2018 season, production increased to about 5,000 seedlings. Now, Sheridan says, the greenhouse is at capacity.

“The biggest challenge is working in such a rural, agricultural community,” she says. “People there have experience with food crops and orchards. We do our best to be respectful of the knowledge of our in-country partners while also highlighting how and why we’re training them to grow container seedlings for restoration in a different way than they might be used to.”

Sheridan says they will plant the seedlings in challenging environmental conditions, without irrigation or long-term maintenance of competing vegetation, so they need to be ready for the conditions they will face. Wildfire is also becoming prevalent in the area, adding a new twist to the project, as Sheridan and her in-country partners consider whether the landscape is fire adaptive.

Sheridan says the international work experience inspired her, and even though she’s not sure what her future holds, she hopes to continue visiting Armenia.

“It doesn’t matter if I understand every detail about how plants grow,” she says. “But, if I don’t understand how fertilizer gets shipped into different parts of the world or the cultural norms that influence what time of day you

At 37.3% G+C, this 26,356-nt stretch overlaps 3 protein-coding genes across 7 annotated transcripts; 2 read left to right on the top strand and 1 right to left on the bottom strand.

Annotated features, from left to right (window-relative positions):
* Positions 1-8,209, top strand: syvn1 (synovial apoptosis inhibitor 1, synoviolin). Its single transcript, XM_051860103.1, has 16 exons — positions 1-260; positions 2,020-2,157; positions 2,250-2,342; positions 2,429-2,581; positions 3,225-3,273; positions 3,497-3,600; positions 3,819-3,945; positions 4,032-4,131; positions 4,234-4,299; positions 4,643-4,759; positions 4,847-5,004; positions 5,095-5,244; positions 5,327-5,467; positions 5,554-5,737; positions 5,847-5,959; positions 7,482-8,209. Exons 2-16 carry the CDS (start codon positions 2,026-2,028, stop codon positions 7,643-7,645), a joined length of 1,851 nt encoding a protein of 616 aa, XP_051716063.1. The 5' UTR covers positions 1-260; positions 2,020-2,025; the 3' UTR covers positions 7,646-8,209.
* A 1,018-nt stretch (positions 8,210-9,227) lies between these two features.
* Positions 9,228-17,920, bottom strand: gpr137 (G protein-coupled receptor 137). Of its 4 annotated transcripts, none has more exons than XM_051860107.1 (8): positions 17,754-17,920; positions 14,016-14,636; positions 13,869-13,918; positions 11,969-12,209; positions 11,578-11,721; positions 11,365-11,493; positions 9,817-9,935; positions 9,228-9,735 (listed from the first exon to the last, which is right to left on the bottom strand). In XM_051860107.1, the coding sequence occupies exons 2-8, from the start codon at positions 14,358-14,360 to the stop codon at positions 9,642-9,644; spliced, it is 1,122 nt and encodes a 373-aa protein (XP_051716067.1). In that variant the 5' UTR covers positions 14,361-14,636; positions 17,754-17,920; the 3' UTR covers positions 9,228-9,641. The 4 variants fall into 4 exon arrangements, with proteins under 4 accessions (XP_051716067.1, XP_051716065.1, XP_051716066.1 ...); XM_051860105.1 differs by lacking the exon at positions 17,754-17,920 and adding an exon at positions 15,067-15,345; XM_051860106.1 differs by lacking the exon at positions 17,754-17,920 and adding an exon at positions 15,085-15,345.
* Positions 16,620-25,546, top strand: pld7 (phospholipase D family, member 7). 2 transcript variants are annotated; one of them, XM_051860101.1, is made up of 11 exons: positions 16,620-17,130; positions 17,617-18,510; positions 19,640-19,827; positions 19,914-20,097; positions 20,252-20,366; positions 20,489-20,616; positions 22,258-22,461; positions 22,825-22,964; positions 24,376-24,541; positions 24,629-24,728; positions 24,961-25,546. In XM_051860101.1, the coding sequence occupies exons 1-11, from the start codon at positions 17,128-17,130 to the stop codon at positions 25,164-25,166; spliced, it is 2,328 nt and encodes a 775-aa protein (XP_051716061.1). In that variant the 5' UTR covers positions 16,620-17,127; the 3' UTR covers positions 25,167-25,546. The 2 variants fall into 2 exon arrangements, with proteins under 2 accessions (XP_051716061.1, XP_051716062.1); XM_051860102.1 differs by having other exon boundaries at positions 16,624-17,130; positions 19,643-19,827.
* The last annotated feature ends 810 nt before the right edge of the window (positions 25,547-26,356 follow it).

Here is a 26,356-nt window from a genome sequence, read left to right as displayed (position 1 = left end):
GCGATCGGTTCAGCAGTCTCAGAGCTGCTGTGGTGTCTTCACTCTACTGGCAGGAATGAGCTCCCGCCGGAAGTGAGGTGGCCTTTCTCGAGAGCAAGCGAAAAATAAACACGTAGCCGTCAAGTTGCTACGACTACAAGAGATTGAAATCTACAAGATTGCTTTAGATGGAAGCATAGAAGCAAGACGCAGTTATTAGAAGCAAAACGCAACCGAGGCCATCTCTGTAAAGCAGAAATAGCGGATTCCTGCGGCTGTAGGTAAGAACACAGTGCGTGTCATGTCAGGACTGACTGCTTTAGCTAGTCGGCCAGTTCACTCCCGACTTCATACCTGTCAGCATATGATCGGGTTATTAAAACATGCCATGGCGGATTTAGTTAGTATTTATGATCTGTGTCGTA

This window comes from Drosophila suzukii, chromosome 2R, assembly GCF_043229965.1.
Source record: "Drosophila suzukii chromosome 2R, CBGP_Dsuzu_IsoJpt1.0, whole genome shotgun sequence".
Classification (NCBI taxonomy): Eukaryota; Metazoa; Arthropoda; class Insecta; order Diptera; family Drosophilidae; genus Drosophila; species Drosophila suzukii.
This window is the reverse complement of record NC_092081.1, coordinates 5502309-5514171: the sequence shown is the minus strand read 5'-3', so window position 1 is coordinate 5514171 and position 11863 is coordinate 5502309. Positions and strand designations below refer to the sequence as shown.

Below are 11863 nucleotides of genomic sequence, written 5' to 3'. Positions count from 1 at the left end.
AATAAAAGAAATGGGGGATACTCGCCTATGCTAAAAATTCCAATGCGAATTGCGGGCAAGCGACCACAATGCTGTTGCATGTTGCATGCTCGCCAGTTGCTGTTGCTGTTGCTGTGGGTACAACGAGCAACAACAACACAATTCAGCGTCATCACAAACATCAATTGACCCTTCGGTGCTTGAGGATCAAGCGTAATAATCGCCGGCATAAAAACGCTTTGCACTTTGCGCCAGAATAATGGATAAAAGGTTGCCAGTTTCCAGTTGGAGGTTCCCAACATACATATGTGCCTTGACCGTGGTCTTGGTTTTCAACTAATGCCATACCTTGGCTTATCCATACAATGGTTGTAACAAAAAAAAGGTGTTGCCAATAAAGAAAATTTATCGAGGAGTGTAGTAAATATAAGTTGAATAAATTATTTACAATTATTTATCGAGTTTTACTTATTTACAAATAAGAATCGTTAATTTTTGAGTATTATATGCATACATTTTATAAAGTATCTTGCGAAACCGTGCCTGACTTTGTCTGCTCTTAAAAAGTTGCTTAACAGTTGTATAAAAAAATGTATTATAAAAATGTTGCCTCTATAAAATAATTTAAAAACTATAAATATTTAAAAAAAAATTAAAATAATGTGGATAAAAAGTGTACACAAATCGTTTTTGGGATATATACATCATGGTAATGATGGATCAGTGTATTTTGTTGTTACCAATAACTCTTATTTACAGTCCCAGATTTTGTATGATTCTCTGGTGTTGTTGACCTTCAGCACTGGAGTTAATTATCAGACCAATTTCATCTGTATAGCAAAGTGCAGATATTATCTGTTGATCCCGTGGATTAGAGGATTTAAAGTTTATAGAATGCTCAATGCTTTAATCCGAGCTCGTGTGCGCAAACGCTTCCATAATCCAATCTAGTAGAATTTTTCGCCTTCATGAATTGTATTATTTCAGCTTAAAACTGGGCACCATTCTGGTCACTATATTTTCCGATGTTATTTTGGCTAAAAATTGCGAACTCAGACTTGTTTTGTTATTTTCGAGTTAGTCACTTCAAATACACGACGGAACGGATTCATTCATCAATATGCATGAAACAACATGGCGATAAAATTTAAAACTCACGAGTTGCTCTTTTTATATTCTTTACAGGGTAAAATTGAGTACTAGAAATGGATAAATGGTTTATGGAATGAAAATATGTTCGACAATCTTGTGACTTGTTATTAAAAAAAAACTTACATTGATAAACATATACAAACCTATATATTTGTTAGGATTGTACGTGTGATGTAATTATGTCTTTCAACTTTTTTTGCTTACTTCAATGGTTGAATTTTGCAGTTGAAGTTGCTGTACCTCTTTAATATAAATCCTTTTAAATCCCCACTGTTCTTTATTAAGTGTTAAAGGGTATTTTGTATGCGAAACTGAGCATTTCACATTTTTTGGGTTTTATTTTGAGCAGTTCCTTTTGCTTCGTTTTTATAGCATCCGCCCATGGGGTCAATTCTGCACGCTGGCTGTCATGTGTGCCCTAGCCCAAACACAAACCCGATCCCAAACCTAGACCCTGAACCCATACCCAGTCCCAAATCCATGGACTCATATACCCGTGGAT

can get people to water at our greenhouse, I’ll be less effective in helping solve these problems.”

A version of this story appeared in the fall 2019 issue of Focus on Forestry, the alumni magazine of the Oregon State University College of Forestry. Learn more about international programs within the College of Forestry here.

What is your job?

I’m an assistant professor here in the Wood Science + Engineering Department. I’ll also be taking over the Utility Pole Research Cooperative and the Environmental Performance of Treated Wood Research Cooperative. I’ve just been here for about two months so far.

How did you end up here at Oregon State?

I got my Ph.D. at the University of Minnesota, and my advisor actually did a job really similar to this one. I studied biofules and fungal biology. After that, I did a postdoc at the Oak Ridge National Laboratory, which is a Department of Energy Laboratory that mostly focuses on nuclear energy, but there were a few biofules people like me there.

Are you a morning person or night person?

Morning. I’m also horribly addicted to coffee. In my office, I have an espresso maker, French press and drip brew to help keep me awake.

What does life look like outside work?

I have my wife and my 11-month-old daughter at home. We haven’t done too much yet other than explore the area since we’re still new around here.

Have you watched anything good on Netflix lately?